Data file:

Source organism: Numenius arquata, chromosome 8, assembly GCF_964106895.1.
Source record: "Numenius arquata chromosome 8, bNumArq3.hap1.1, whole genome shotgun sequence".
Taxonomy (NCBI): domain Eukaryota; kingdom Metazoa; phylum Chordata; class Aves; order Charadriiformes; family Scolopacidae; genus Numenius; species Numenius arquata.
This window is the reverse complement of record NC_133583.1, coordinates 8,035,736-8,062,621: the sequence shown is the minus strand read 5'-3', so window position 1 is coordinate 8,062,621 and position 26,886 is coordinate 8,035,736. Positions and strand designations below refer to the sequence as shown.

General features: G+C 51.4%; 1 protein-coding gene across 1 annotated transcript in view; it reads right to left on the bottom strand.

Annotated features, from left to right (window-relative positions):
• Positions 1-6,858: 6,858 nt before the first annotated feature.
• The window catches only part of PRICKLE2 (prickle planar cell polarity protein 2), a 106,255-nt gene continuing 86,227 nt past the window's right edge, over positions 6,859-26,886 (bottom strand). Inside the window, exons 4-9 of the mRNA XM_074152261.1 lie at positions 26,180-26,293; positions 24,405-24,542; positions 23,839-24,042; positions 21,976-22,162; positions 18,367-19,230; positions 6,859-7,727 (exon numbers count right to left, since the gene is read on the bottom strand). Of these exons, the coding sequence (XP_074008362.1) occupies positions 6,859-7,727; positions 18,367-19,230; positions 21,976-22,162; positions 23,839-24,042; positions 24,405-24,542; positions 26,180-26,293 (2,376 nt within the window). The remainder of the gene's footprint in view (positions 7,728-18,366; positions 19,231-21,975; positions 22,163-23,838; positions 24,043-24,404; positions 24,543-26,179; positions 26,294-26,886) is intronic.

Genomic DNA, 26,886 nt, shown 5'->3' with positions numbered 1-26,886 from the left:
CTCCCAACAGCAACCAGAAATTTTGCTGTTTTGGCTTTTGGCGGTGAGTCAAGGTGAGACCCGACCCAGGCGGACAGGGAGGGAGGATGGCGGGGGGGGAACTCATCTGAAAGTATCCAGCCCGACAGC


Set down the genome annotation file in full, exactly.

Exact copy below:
Source organism: Numenius arquata, chromosome 8, assembly GCF_964106895.1.
Source record: "Numenius arquata chromosome 8, bNumArq3.hap1.1, whole genome shotgun sequence".
Taxonomy (NCBI): domain Eukaryota; kingdom Metazoa; phylum Chordata; class Aves; order Charadriiformes; family Scolopacidae; genus Numenius; species Numenius arquata.
This window is the reverse complement of record NC_133583.1, coordinates 8,035,736-8,062,621: the sequence shown is the minus strand read 5'-3', so window position 1 is coordinate 8,062,621 and position 26,886 is coordinate 8,035,736. Positions and strand designations below refer to the sequence as shown.

General features: G+C 51.4%; 1 protein-coding gene across 1 annotated transcript in view; it reads right to left on the bottom strand.

Annotated features, from left to right (window-relative positions):
• Positions 1-6,858: 6,858 nt before the first annotated feature.
• The window catches only part of PRICKLE2 (prickle planar cell polarity protein 2), a 106,255-nt gene continuing 86,227 nt past the window's right edge, over positions 6,859-26,886 (bottom strand). Inside the window, exons 4-9 of the mRNA XM_074152261.1 lie at positions 26,180-26,293; positions 24,405-24,542; positions 23,839-24,042; positions 21,976-22,162; positions 18,367-19,230; positions 6,859-7,727 (exon numbers count right to left, since the gene is read on the bottom strand). Of these exons, the coding sequence (XP_074008362.1) occupies positions 6,859-7,727; positions 18,367-19,230; positions 21,976-22,162; positions 23,839-24,042; positions 24,405-24,542; positions 26,180-26,293 (2,376 nt within the window). The remainder of the gene's footprint in view (positions 7,728-18,366; positions 19,231-21,975; positions 22,163-23,838; positions 24,043-24,404; positions 24,543-26,179; positions 26,294-26,886) is intronic.

Genomic DNA, 26,886 nt, shown 5'->3' with positions numbered 1-26,886 from the left:
CTCCCAACAGCAACCAGAAATTTTGCTGTTTTGGCTTTTGGCGGTGAGTCAAGGTGAGACCCGACCCAGGCGGACAGGGAGGGAGGATGGCGGGGGGGGAACTCATCTGAAAGTATCCAGCCCGACAGC